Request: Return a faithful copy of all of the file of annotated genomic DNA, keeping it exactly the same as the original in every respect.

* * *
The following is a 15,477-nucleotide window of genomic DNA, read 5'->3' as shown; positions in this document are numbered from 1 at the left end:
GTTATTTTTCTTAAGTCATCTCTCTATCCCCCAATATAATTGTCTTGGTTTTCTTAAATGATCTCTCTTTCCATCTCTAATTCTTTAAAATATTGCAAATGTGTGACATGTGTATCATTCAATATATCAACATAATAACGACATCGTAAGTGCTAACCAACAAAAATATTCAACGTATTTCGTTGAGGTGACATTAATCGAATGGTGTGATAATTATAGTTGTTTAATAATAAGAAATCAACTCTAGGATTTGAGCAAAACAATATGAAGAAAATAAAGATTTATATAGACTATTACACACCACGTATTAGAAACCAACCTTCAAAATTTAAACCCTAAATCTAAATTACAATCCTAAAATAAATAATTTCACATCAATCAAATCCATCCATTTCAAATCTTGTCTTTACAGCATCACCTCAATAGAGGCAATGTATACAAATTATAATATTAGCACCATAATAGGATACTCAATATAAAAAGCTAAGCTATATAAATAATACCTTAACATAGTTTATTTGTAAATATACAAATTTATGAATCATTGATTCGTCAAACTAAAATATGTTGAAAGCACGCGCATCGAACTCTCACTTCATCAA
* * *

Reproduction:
The following is a 15,477-nucleotide window of genomic DNA, read 5'->3' as shown; positions in this document are numbered from 1 at the left end:
GTTATTTTTCTTAAGTCATCTCTCTATCCCCCAATATAATTGTCTTGGTTTTCTTAAATGATCTCTCTTTCCATCTCTAATTCTTTAAAATATTGCAAATGTGTGACATGTGTATCATTCAATATATCAACATAATAACGACATCGTAAGTGCTAACCAACAAAAATATTCAACGTATTTCGTTGAGGTGACATTAATCGAATGGTGTGATAATTATAGTTGTTTAATAATAAGAAATCAACTCTAGGATTTGAGCAAAACAATATGAAGAAAATAAAGATTTATATAGACTATTACACACCACGTATTAGAAACCAACCTTCAAAATTTAAACCCTAAATCTAAATTACAATCCTAAAATAAATAATTTCACATCAATCAAATCCATCCATTTCAAATCTTGTCTTTACAGCATCACCTCAATAGAGGCAATGTATACAAATTATAATATTAGCACCATAATAGGATACTCAATATAAAAAGCTAAGCTATATAAATAATACCTTAACATAGTTTATTTGTAAATATACAAATTTATGAATCATTGATTCGTCAAACTAAAATATGTTGAAAGCACGCGCATCGAACTCTCACTTCATCAA